Posted by: Realist | November 19, 2007

DIY auto repair

I have a theory of why country people have so many broken down cars in their yards. DIY car repair sounds so appealling. Why pay $100+/hour for a mechanic for something you can do yourself? Any decent country person has a plethora of tools. How hard can it be?

I have done the brakes on all 5 cars that I’ve ever owned. Why? Because a brake job seems outrageously expensive for what is (in theory) such a simple procedure. Unfortunately experience has shown me that every single brake job has gone sour and each one has probably cost me more in the end than the original outrageously expensive estimate. But I keep trying, because I figure if a brake job ever does go perfectly, I will finally save all that money!

So today I decided to replace the pads on my Corolla. How hard could this be? I’ve done the same thing at least 4 other times. Now’s the time I’m going to benefit from all the hard-earned experience.

I get the car jacked up on an axle stand and wheel off just fine. (In the past I’ve rolled/dropped a car off the jack, damaged the body by not getting the jack on the frame, had frozen lug nuts, etc.)

I rotate the caliper off just fine without dropping it onto the brake line or my finger. I swap the pads out just fine and avoid breathing brake dust. No need for anti-squeal goop, no missing pieces, no pads the wrong shape. I put a camping foam pad down on the gravel before crawling under to inspect, no bruised knees for me. I even dodge falling dirt aiming for my eye. I know enough to wear latex gloves to protect from the black brake dust that goes everywhere. This is great, I’ll be done in no time.

I get out my big c-clamp and slowly press the piston back into the caliper to make room for the new pads. What a joy, no leveraging the piston with a screwdriver and scratching the rotor or gouging my hand. I’m about to swing the caliper back when the voice of experience calls out: “Don’t pinch and cut the rubber boot! The last time you did that all the brake fluid drained out and you had no brakes at all!”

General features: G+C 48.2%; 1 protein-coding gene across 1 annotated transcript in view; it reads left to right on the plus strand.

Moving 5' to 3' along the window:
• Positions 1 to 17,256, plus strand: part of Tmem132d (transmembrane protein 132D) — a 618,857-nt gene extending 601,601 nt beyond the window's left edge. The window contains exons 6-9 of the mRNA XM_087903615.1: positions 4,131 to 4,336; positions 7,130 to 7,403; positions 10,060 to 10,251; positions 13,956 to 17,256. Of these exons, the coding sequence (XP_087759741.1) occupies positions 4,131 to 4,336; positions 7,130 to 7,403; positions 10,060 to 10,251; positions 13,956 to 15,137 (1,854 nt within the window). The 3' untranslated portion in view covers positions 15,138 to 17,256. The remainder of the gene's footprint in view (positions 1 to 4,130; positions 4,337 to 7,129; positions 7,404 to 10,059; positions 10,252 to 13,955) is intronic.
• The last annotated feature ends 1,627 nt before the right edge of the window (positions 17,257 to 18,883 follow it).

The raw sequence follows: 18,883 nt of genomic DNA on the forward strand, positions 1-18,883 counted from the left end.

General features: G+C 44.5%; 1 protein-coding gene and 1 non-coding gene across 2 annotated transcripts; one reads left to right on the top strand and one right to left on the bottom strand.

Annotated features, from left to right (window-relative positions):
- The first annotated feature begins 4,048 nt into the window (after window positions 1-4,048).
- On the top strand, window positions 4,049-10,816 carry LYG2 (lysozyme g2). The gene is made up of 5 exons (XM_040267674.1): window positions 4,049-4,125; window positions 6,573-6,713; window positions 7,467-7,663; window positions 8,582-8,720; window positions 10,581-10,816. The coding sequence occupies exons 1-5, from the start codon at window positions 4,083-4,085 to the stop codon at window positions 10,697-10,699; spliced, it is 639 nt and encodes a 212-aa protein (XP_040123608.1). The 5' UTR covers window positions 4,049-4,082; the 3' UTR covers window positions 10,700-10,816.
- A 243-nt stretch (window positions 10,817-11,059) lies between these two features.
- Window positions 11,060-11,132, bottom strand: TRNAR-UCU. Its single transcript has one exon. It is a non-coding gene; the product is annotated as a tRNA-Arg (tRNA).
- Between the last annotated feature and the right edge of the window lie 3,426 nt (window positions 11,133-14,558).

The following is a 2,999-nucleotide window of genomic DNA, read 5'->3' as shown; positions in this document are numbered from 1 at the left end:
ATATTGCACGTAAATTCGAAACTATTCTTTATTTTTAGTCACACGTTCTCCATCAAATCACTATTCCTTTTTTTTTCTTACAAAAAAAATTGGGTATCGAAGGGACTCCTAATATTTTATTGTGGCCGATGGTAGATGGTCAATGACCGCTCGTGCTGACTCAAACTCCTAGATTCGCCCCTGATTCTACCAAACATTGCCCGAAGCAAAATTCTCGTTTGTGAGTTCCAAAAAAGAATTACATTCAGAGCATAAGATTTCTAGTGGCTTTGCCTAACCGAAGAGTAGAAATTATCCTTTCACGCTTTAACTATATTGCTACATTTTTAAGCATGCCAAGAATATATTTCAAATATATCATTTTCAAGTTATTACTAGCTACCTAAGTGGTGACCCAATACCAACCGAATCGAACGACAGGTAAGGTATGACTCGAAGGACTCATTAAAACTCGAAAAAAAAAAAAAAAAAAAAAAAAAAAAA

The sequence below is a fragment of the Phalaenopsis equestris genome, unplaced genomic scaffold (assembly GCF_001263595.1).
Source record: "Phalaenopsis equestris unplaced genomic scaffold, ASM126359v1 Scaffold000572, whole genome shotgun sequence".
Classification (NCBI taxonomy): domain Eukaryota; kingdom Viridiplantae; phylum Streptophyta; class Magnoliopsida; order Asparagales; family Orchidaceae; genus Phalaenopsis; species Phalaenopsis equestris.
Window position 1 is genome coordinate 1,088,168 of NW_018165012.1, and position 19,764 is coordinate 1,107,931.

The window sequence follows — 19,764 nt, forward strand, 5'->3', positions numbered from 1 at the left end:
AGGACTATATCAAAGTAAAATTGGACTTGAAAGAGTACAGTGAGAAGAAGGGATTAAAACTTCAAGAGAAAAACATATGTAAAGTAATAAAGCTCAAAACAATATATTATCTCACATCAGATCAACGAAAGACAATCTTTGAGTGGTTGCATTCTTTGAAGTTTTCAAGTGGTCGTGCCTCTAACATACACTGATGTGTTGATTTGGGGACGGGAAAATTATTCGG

Ah, yes, the dreaded rubber boot that surrounds the piston is now sticking up. If I put the caliper back now, it will get pinched between the piston and the pad. I try to push it in with my fingers. It bulges elsewhere. The boot is full of brake fluid and won’t go down.

OK, time to bring the piston back out. How? Press the brake pedal carefully? Last time I did that with drum brakes the wheel cylinders exploded because there was no pressure on them. Fast forward 30 minutes later. With the wife’s help, I have now pushed the piston in and out half a dozen times, and each time the darned rubber boot sticks out, threatening to get pinched and cut. I can’t get the new pads in. Grrr. I crack the bleeder valve, letting fluid drip all over the ground my tools, my clothes, hoping it will help. No go.

Time to trudge across the street to the crusty old been-there, done-that neighbor. What’s the secret trick? He doesn’t have one. Just fiddle with it, he says. I notice his car up on blocks has been there for the past 4 weeks.

I’m starting to run out of daylight, so that’s what I do: fiddle. And I think I get it back on there without pinching the boot, but there’s no way to tell except to look for the tell-tale puddle of leaked brake fluid on the ground tomorrow morning, followed by absolutely no brakes at all. I hastily begin reassembly. Torque the caliper bolts, experience has taught me these things strip easily. Darn manual is in foot-lbs, torque wrench is in inch-lbs, multiply by 12, carry the 1. Put the wheel back on. Lower the car. Torque the lug nuts, I’ll never forget having a wheel almost come off due to loose lug nuts.

So then I do what I did the last time this happened. Research the cost for a new caliper vs the cost/time to rebuild the caliper with a new o-ring and dust boot. Which requires bleeding the brakes, requiring a helper and a trip to the store for clear tubing.

I’m already in this project for 4 hours, including research, and I have no idea if I’ll have working brakes tomorrow. And I’ve only done one wheel, which may now need a new $150 caliper.

Suddenly the $300 or so at the shop doesn’t seem so expensive anymore. I sure hope the brakes work tomorrow morning. I have to go to work.



  1. My favorite was helping a friend rotate his tires, except we could only loosen the lug nuts on two of them. We tried jumping on top of the lug nut wrench, and before seriously hurting ourselves, we gave up. He had to go to the shop where they admitted over-using the power tools a bit.

    Good thing that wasn’t an emergency.

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